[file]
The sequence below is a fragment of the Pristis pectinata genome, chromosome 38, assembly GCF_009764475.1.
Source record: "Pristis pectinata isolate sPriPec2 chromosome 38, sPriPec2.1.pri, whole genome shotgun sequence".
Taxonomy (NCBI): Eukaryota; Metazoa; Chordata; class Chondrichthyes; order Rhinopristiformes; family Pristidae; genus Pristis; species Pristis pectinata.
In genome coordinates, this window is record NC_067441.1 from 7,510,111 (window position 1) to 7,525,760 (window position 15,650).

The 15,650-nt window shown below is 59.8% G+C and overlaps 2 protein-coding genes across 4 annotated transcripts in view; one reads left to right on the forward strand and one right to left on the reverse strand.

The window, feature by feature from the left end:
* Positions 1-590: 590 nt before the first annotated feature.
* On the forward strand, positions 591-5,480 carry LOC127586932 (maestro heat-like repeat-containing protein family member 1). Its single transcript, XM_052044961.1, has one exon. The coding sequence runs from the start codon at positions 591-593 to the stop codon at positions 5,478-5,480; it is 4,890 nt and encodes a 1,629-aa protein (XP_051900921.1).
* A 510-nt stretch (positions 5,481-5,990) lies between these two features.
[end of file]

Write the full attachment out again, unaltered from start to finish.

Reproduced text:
The sequence below is a fragment of the Pristis pectinata genome, chromosome 38, assembly GCF_009764475.1.
Source record: "Pristis pectinata isolate sPriPec2 chromosome 38, sPriPec2.1.pri, whole genome shotgun sequence".
Taxonomy (NCBI): Eukaryota; Metazoa; Chordata; class Chondrichthyes; order Rhinopristiformes; family Pristidae; genus Pristis; species Pristis pectinata.
In genome coordinates, this window is record NC_067441.1 from 7,510,111 (window position 1) to 7,525,760 (window position 15,650).

The 15,650-nt window shown below is 59.8% G+C and overlaps 2 protein-coding genes across 4 annotated transcripts in view; one reads left to right on the forward strand and one right to left on the reverse strand.

The window, feature by feature from the left end:
* Positions 1-590: 590 nt before the first annotated feature.
* On the forward strand, positions 591-5,480 carry LOC127586932 (maestro heat-like repeat-containing protein family member 1). Its single transcript, XM_052044961.1, has one exon. The coding sequence runs from the start codon at positions 591-593 to the stop codon at positions 5,478-5,480; it is 4,890 nt and encodes a 1,629-aa protein (XP_051900921.1).
* A 510-nt stretch (positions 5,481-5,990) lies between these two features.